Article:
The Pros and Cons of Future Cruise Credits

Future Cruise Credits aren’t new… they’ve been around in one form or another for years. But over the past 18 months, tens of thousands of cruisers have opted for FCCs rather than a refund when their cruise was cancelled due to the COVID-19 cruise industry shutdown. For many of these travelers, it’s the first time they’ve held a Future Cruise Credit, and they may not fully understand the choice they made.

Let’s explore the pros and cons of Future Cruise Credits, and give you some tips on how to maximize their value.

norwegian bliss ketchikan alaska
Norwegian Bliss (Photo courtesy of Norwegian Cruise Line)

Pros of Future Cruise Credits

Cruise Money in the Bank

An FCC is like a gift card for your next cruise. It’s money that can only be spent with a specific cruise line, can’t be spent on other things, and (usually) can’t be refunded.

That means you’ve got guaranteed money in the bank that can only be used for a cruise vacation. That also means you don’t need to worry about saving as much money for your next cruise… you’ve already got dedicated funds earmarked for your next getaway. How cool is that?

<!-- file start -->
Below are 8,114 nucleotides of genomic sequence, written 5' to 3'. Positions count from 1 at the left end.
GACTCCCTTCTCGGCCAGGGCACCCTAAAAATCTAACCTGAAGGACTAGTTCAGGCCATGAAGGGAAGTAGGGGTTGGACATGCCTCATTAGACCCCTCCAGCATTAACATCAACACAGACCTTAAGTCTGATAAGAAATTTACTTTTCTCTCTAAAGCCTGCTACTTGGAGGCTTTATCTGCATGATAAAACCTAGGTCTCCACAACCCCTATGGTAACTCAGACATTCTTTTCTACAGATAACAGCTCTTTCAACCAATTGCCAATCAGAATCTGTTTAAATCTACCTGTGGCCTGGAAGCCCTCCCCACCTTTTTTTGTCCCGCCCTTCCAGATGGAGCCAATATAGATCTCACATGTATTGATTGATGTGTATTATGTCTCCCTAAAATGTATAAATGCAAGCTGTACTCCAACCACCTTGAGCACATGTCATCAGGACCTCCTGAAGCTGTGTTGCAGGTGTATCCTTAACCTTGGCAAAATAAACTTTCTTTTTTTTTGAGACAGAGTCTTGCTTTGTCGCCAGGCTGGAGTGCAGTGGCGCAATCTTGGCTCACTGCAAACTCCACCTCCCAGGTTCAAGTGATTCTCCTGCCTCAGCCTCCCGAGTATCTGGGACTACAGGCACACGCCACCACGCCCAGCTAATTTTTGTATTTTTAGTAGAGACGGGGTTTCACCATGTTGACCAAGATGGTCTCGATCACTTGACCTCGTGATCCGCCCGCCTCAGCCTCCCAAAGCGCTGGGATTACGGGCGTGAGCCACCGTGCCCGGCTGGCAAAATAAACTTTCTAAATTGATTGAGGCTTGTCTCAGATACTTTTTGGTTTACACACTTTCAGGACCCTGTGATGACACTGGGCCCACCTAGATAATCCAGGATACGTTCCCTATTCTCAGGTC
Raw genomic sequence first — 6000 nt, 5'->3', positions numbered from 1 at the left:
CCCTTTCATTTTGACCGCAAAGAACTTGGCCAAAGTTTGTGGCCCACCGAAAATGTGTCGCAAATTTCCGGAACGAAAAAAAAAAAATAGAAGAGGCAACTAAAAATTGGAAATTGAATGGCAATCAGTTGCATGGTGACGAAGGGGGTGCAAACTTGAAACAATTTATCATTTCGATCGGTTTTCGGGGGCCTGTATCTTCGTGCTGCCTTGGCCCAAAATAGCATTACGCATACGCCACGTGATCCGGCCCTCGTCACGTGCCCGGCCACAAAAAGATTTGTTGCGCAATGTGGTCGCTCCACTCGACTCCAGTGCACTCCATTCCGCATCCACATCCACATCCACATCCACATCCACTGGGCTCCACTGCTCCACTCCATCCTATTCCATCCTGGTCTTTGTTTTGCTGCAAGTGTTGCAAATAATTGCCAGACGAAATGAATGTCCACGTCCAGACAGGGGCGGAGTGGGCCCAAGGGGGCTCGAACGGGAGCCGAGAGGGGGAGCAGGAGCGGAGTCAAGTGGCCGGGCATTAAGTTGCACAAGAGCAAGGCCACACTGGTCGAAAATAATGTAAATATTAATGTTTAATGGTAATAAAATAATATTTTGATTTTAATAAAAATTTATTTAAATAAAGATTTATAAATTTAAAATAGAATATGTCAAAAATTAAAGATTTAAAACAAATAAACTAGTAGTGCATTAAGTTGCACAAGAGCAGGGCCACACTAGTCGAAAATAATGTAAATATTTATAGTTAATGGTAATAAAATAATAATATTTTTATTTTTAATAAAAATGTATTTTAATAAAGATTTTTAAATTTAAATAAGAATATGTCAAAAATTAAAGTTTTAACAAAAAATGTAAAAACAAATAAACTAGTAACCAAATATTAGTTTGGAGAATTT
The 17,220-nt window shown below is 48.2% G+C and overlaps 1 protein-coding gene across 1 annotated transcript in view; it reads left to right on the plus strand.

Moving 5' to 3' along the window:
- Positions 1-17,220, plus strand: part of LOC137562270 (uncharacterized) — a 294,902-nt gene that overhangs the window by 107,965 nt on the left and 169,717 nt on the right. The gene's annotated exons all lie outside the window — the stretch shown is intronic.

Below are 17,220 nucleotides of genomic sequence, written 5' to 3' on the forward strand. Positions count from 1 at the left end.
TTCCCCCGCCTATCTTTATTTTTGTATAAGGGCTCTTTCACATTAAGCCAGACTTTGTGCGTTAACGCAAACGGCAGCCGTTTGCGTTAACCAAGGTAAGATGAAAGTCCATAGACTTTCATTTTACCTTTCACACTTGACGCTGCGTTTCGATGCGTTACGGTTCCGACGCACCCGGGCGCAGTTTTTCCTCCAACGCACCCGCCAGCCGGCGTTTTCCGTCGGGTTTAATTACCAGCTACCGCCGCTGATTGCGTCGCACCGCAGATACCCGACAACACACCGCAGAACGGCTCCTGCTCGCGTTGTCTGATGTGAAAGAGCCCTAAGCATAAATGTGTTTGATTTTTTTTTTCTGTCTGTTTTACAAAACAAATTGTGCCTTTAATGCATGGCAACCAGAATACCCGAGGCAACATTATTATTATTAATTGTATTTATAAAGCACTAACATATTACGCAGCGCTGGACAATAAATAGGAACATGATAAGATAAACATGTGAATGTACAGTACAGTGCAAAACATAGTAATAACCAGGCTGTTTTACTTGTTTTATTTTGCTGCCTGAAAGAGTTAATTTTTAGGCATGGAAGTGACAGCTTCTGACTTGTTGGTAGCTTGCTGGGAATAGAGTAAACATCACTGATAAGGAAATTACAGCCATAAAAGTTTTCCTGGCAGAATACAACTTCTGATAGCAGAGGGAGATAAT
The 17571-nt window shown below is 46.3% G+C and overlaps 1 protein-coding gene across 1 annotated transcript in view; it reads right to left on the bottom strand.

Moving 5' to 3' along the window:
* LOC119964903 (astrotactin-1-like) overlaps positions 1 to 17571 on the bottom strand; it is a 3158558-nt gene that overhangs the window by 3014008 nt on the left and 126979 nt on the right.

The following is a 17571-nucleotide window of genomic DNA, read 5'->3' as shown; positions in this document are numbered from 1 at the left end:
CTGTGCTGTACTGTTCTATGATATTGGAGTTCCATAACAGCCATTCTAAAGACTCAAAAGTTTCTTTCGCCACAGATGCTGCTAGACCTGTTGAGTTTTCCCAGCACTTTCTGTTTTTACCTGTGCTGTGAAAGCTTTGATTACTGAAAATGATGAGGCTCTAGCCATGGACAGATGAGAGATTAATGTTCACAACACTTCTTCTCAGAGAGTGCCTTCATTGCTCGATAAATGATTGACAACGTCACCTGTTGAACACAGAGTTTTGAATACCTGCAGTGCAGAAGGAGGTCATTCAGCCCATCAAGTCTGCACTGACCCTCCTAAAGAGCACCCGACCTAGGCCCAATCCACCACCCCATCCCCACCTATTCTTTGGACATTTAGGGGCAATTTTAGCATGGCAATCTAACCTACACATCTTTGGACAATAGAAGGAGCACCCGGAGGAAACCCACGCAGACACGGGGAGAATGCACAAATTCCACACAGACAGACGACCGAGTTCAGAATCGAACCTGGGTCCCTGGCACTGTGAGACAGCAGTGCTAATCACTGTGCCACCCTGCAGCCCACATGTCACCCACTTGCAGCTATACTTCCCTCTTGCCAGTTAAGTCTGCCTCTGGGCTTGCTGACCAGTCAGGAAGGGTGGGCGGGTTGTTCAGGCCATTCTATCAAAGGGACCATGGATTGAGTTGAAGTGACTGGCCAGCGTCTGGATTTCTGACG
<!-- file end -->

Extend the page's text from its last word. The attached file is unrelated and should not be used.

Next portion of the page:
You Might Get a Bonus — Or at Least Avoid Penalties

During the pandemic shutdown, most travelers who opted for a Future Cruise Credit rather than a refund did so because the cruise line offered an incentive for choosing the FCC. From a bonus 125 percent value or hundreds of dollars in Onboard Credit, the cruise lines made FCCs a very appealing option, and if there’s one thing cruisers love, it’s a good deal.

Some passengers who voluntarily chose to cancel their cruise under the various “Cruise with Confidence” policies offered by most of the major cruise lines also received a FCC. While these travelers didn’t get any extra value tacked onto their FCC, they also didn’t lose money. Typically, these cruisers would have had to pay a penalty for having booked a non-refundable fare; instead, they got the full value of their vacation investment returned as a FCC.

Stack ’em and Save

Typically, Future Cruise Credits can be combined with any other promotions your cruise line or travel agent are offering when you go to book your new cruise. That means not only are you getting a bonus from the FCC itself, you’re also benefiting from other sales and discounts.

And even if you booked your original cruise directly through the cruise line, your FCC can be used on a new booking with a travel agent, so you might find a lower price or even more benefits re-booking with an agent than with the cruise line itself. Travel agents want your FCC bookings… they’re money in the bank for them as well.

carnival magic port canaveral
Carnival Magic departing Port Canaveral

READ MORE: 7 Ways to Get Kids Excited About Your Cruise Destinations

Cons of Future Cruise Credits

You Can’t Get a Refund

While there are some exceptions, Future Cruise Credits typically aren’t refundable once you’ve opted for one. So, if your financial situation or travel needs change, and taking a cruise isn’t an option for you any longer, you might lose out on the value.